I think that’s the single biggest misunderstanding that people have about cutting men off. They think the results will be instantaneous, they aren’t.

It’s a primal journey filled with emotional change.

And just because a guy starts to feel sad in this stage doesn’t necessarily mean they’re going to miss you.

Our avoidant relationship death wheel taught us that,

They need to sit in the depression stage for a bit before they begin to regret.

Stage Six: Regret

One of the very best videos that I ever filmed was about making avoidants miss you,

At the time when I filmed it I was a novice on Avoidants.

I understood the basics of attachment theory but didn’t really understand the nuances behind each individual insecure attachment.

Over the years I had taken a few quizzes and found out that I was a dismissive avoidant.

I also found out that most of my clients believed their former partners were avoidant as well,

Here’s the crazy thing about avoidants. They don’t tend to regret until they feel like there is no chance that a reconnection could ever happen.

Only then do they give themselves permission to feel nostalgia and miss their previous partners.

Seems like a backwards way to operate but if you understand the nuances of their attachment style it actually makes perfect sense.

You see, the avoidant attachment style operates from a core wound of independence. This means that when anyone or anything threatens their independence their attachment gets triggered and they are likely to flee.

They like to do things on their own terms.

So, commitment has to be their idea.

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Same goes with re-commitment.

By cutting them off, while they can still go through all the stages before this one, they aren’t’ going to allow themselves to feel regret until they feel like you have moved on from them.

They fall in love with phantom exes far too often.

In fact, they prefer it.

Ironically, when you believe your partner is smack dab in the middle of this stage is usually the best time to stop cutting them off and start reaching out to them.

Otherwise you run the risk of encountering stage seven.

Stage Seven: Acceptance

You ever wonder why I’m so adamant about not falling in complete love with the no contact rule?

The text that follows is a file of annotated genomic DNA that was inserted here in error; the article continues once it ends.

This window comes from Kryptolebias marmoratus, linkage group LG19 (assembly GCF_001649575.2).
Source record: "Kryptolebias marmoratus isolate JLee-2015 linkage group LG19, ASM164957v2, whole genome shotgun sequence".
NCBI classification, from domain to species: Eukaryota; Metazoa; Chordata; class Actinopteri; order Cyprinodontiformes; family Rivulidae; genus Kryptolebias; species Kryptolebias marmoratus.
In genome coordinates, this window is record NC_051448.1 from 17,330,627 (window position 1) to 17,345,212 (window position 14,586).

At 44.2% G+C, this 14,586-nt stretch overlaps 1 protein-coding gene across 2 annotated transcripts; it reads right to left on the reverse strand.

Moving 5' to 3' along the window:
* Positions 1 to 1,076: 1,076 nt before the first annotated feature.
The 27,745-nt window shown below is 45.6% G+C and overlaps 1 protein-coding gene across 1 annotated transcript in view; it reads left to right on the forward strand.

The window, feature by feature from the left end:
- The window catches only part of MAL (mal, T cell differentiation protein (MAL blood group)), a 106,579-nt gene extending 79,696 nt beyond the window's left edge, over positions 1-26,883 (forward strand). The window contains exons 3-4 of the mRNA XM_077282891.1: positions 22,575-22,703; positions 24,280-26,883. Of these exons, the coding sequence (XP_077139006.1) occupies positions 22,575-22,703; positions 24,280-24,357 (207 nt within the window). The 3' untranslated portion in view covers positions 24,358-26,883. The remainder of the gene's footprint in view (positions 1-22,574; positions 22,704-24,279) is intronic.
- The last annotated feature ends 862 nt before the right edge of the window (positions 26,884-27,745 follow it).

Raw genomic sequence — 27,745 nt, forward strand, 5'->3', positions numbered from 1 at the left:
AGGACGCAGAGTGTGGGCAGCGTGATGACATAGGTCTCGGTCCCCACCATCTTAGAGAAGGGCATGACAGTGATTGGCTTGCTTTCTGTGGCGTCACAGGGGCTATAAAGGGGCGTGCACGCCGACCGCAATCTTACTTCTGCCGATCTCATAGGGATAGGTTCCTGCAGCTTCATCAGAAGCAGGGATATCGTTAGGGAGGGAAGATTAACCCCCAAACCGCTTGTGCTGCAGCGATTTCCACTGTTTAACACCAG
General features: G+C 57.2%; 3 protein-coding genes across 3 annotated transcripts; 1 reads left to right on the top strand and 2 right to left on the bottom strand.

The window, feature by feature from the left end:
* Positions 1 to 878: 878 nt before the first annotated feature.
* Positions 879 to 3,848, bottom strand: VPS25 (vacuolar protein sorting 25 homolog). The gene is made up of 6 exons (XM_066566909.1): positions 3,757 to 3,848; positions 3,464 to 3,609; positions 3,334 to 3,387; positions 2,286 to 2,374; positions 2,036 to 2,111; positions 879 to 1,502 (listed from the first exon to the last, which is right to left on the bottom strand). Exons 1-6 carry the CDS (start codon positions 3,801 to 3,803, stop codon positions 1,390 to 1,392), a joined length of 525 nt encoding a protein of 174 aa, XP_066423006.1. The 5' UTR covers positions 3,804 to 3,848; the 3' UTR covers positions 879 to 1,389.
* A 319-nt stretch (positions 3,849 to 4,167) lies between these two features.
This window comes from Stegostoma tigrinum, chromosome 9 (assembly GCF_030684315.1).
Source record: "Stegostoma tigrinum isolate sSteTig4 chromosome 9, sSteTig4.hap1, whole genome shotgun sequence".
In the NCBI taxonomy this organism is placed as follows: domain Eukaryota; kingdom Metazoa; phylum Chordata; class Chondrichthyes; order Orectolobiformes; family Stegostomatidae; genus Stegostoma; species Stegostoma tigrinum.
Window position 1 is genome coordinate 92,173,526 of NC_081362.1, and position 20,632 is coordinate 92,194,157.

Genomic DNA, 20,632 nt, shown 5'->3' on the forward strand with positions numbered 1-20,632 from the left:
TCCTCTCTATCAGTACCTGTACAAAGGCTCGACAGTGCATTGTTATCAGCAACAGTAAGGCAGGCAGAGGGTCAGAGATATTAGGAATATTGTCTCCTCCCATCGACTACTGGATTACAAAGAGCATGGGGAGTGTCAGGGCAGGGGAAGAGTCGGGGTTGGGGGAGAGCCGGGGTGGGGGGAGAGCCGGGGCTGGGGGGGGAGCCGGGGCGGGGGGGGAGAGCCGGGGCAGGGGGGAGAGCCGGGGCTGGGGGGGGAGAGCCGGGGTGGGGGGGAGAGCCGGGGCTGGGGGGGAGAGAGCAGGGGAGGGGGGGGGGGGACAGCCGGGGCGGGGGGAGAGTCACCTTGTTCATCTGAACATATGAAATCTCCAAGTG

It’s because giving your ex partner too much time away from you can absolutely cause them to simply get over the breakup.

It’s one of the reasons why I don’t believe in 90 day no contact rules.

In fact, I think the longest you should ever be in no contact for is 45 days.

The reasoning revolves around something I call the habit rule.

According to experts, it takes an average of 66 days to form a new habit.

By that logic it could theoretically take a guy 66 days to get over you.

So, if that’s not the outcome that you want, why would you ignore them and literally give them the opportunity to move on?

Contrary to what is being peddled out there online, there is a time limit on attraction and relationships.

One of my favorite movies ever is Cast Away,

The end of that movie is not only powerful but it’s a haunting look at the concept I’m trying to talk about here.

People don’t wait around forever.

Tom Hanks is literally cast away on an island. He loses his freedom, his sanity and the love of his life.

So, when he is miraculously rescued and comes back to the real world, did the love of his life wait around for him?


She had moved on, gotten married, had kids.

It’s rare to find someone that’s willing to wait around forever. Eventually we accept what was lost and move on. So, my argument to all of my clients is don’t wait too long before you try to reach out.

Doing that can lead to disastrous results. Instead, reach out during the regret phase. Doing so will usually be the phase where your ex is actually missing you.